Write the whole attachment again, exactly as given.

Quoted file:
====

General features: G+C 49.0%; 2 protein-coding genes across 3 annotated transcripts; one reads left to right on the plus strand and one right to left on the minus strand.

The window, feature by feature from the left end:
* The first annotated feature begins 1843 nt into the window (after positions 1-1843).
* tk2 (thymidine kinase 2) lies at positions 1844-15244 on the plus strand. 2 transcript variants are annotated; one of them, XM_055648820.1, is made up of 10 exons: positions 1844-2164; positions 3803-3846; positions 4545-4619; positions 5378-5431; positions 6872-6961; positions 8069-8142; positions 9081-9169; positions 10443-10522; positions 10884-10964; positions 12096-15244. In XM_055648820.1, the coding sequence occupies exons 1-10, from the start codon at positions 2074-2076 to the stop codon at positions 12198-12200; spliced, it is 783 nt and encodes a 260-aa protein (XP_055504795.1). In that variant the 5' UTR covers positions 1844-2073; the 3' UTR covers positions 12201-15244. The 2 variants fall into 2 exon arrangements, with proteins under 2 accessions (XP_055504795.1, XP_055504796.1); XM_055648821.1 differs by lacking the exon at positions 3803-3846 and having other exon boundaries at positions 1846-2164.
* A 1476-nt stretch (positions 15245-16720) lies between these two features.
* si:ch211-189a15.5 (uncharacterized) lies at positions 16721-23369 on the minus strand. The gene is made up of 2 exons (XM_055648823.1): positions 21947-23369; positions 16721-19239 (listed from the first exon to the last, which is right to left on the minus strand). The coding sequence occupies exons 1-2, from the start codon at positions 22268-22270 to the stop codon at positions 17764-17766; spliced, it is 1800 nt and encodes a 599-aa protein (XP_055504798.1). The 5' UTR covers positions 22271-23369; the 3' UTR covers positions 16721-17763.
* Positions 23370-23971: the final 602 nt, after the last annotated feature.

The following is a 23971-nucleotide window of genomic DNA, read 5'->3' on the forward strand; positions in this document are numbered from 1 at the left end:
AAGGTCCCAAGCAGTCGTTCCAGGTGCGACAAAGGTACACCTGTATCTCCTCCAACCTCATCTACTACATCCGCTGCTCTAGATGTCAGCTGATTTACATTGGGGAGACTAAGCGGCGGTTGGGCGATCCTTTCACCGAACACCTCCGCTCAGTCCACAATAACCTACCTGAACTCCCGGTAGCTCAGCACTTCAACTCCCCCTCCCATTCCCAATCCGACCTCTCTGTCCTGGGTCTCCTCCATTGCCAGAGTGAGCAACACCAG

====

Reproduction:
General features: G+C 49.0%; 2 protein-coding genes across 3 annotated transcripts; one reads left to right on the plus strand and one right to left on the minus strand.

The window, feature by feature from the left end:
* The first annotated feature begins 1843 nt into the window (after positions 1-1843).
* tk2 (thymidine kinase 2) lies at positions 1844-15244 on the plus strand. 2 transcript variants are annotated; one of them, XM_055648820.1, is made up of 10 exons: positions 1844-2164; positions 3803-3846; positions 4545-4619; positions 5378-5431; positions 6872-6961; positions 8069-8142; positions 9081-9169; positions 10443-10522; positions 10884-10964; positions 12096-15244. In XM_055648820.1, the coding sequence occupies exons 1-10, from the start codon at positions 2074-2076 to the stop codon at positions 12198-12200; spliced, it is 783 nt and encodes a 260-aa protein (XP_055504795.1). In that variant the 5' UTR covers positions 1844-2073; the 3' UTR covers positions 12201-15244. The 2 variants fall into 2 exon arrangements, with proteins under 2 accessions (XP_055504795.1, XP_055504796.1); XM_055648821.1 differs by lacking the exon at positions 3803-3846 and having other exon boundaries at positions 1846-2164.
* A 1476-nt stretch (positions 15245-16720) lies between these two features.
* si:ch211-189a15.5 (uncharacterized) lies at positions 16721-23369 on the minus strand. The gene is made up of 2 exons (XM_055648823.1): positions 21947-23369; positions 16721-19239 (listed from the first exon to the last, which is right to left on the minus strand). The coding sequence occupies exons 1-2, from the start codon at positions 22268-22270 to the stop codon at positions 17764-17766; spliced, it is 1800 nt and encodes a 599-aa protein (XP_055504798.1). The 5' UTR covers positions 22271-23369; the 3' UTR covers positions 16721-17763.
* Positions 23370-23971: the final 602 nt, after the last annotated feature.

The following is a 23971-nucleotide window of genomic DNA, read 5'->3' on the forward strand; positions in this document are numbered from 1 at the left end:
AAGGTCCCAAGCAGTCGTTCCAGGTGCGACAAAGGTACACCTGTATCTCCTCCAACCTCATCTACTACATCCGCTGCTCTAGATGTCAGCTGATTTACATTGGGGAGACTAAGCGGCGGTTGGGCGATCCTTTCACCGAACACCTCCGCTCAGTCCACAATAACCTACCTGAACTCCCGGTAGCTCAGCACTTCAACTCCCCCTCCCATTCCCAATCCGACCTCTCTGTCCTGGGTCTCCTCCATTGCCAGAGTGAGCAACACCAG